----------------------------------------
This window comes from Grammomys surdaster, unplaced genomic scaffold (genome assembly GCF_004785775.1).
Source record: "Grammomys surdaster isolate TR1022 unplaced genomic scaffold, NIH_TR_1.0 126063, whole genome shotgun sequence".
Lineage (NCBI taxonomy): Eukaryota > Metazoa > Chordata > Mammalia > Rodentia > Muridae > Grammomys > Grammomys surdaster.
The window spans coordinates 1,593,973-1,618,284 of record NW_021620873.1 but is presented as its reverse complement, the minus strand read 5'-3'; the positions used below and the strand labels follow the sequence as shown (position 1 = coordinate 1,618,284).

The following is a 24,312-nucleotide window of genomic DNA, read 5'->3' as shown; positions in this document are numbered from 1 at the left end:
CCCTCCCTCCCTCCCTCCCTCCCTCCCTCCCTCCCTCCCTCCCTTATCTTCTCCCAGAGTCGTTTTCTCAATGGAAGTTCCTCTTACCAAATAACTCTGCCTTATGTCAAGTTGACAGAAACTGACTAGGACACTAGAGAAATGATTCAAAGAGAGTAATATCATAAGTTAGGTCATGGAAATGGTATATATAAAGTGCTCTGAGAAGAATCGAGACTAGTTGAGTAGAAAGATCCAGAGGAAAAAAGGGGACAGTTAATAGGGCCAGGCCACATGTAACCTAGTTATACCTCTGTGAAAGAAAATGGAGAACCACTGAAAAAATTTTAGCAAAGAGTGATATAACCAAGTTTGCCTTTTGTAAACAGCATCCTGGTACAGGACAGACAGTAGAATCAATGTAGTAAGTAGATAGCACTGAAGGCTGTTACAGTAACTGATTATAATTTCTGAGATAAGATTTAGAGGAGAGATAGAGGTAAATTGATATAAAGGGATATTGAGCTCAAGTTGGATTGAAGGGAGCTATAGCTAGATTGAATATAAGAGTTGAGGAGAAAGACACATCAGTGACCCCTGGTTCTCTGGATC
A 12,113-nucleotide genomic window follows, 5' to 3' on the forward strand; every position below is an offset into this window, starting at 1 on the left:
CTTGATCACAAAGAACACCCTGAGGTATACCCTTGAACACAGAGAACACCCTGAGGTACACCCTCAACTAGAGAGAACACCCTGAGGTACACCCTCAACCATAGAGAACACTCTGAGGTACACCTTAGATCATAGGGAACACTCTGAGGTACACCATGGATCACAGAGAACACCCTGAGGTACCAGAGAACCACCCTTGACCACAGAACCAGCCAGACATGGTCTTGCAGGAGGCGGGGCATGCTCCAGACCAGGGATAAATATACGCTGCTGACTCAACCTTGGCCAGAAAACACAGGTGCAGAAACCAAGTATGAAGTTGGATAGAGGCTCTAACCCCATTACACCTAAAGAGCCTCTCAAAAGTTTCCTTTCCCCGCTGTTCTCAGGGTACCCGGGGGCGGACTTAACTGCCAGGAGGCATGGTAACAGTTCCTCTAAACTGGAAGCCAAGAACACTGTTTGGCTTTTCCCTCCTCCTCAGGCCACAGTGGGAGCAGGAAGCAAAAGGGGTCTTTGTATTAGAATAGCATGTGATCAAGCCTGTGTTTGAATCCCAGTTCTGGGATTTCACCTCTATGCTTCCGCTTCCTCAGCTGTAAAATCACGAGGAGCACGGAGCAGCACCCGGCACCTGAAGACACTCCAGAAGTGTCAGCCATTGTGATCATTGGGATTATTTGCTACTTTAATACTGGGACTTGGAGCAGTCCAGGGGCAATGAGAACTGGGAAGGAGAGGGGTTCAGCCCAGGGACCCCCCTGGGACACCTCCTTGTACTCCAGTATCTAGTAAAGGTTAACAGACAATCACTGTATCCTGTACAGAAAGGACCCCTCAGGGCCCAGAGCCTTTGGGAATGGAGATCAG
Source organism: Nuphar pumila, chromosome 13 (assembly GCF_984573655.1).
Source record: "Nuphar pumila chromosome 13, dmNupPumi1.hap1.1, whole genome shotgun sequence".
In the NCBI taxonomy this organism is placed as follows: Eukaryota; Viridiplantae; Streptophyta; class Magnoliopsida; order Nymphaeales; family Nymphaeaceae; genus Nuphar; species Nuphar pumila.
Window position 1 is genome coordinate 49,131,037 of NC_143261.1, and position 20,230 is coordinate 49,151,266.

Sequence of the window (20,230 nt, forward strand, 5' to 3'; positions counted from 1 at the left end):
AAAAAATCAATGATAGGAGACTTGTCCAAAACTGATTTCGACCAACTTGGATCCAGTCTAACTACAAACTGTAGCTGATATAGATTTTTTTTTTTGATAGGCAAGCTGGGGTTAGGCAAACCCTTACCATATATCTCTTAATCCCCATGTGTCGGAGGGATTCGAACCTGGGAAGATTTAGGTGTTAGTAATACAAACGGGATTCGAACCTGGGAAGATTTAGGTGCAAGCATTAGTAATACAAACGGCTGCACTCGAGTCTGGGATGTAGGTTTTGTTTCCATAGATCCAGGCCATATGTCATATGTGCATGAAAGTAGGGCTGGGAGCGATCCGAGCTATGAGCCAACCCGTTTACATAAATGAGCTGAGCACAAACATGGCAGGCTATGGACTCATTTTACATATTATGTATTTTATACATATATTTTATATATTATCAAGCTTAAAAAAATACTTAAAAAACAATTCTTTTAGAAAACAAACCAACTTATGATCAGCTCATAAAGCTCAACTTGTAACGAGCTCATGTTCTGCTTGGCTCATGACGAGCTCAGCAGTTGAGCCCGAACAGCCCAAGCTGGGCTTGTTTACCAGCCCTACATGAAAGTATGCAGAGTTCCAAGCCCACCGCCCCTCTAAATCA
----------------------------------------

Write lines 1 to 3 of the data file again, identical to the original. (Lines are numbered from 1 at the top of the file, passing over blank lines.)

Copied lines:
This window comes from Grammomys surdaster, unplaced genomic scaffold (genome assembly GCF_004785775.1).
Source record: "Grammomys surdaster isolate TR1022 unplaced genomic scaffold, NIH_TR_1.0 126063, whole genome shotgun sequence".
Lineage (NCBI taxonomy): Eukaryota > Metazoa > Chordata > Mammalia > Rodentia > Muridae > Grammomys > Grammomys surdaster.